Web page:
It is at this point, having built a hard-to-detect, easy-to-abandon base, that we reach the key behind this solution: do it again. That first base has already been condemned by fate; there is little sense in waiting for its sentence to pass before restarting. Of course, this second base is also living on borrowed time, so it may be wise to work on a third as well, and so on. Ultimately, one should end up with a network of interchangeable bases and caches, through which the loss from an attack is lessened.Implementation
We at xkcd have, to a extend, been practicing this "Distributed Network" already in the form of off-site resource caching. From this point on there are various ways to proceed. The simplest (and perhaps safest) way is, of course, to begin constructing ancillary bases around the map, all the while making sure to maintain both a low profile and a low cost. We could also begin "annexing" the various ruins and abandoned bases that litter the map, or attempt to setup sub-bases or "embassies" in existing towns like Bespin or the Farm. Such maneuvers, while carrying an increased risk of discovery, would also involve little to no labor, greatly decreasing the investment in such a base.
Beyond the base concept, a distributed network carries several other possible applications. Intentionally conspicuous bases could be designed as decoys, to distract potential griefers and prolong the lifetimes of the real bases. On a more practical level, having "homes" located across the map would help both travel and new members of the group, as the distance between one's current location and the nearest safehouse is reduced. Of course, it also comes with the potential for flaws. Such a system would likely spread the group across the map, or in turn revert to a centralized location as members coalesce. In order to maintain this system, metagame, in the form of records (we have), forums (we have), and chat (we don't have), would likely expand from a useful tool to a necessity.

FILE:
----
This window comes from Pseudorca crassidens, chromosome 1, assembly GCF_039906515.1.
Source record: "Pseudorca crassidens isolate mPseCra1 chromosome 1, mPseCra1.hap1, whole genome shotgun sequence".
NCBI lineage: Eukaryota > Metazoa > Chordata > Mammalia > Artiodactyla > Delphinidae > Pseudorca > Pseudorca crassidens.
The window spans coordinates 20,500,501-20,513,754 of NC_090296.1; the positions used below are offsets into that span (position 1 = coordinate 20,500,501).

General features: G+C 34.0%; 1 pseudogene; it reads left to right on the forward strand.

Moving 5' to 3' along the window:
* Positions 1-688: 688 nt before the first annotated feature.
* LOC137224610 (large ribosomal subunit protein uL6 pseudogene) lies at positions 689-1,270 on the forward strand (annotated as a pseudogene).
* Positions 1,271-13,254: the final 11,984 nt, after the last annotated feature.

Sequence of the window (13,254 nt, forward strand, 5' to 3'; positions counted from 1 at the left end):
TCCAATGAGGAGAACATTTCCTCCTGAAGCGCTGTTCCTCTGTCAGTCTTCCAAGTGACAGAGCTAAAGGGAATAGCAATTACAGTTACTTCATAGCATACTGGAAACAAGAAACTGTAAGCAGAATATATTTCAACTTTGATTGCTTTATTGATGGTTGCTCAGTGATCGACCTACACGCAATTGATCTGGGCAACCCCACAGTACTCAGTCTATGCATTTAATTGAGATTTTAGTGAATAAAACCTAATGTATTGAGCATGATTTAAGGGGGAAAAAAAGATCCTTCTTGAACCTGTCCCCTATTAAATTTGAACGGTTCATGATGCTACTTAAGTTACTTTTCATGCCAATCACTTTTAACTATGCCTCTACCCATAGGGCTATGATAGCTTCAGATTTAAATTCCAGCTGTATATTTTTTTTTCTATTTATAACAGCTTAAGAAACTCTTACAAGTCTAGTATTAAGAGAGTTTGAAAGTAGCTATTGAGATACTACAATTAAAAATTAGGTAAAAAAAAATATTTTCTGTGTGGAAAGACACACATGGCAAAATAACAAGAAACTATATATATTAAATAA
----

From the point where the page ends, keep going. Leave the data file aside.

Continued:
We have not been the first to experiment in distributing our power and, in all likelihood, we will not be the last. But what I suggest here is that we go the next step. That we abandon a system of centralized defense that, like the ruins it leaves, is horribly broken. That we abandon mere speculation and "what-ifs" and try a new approach. Death is cheap, adventure is fun, and Minecraft is at its roots about innovation; fighting yet another a losing battle over a plot of land is, simply, none of the above.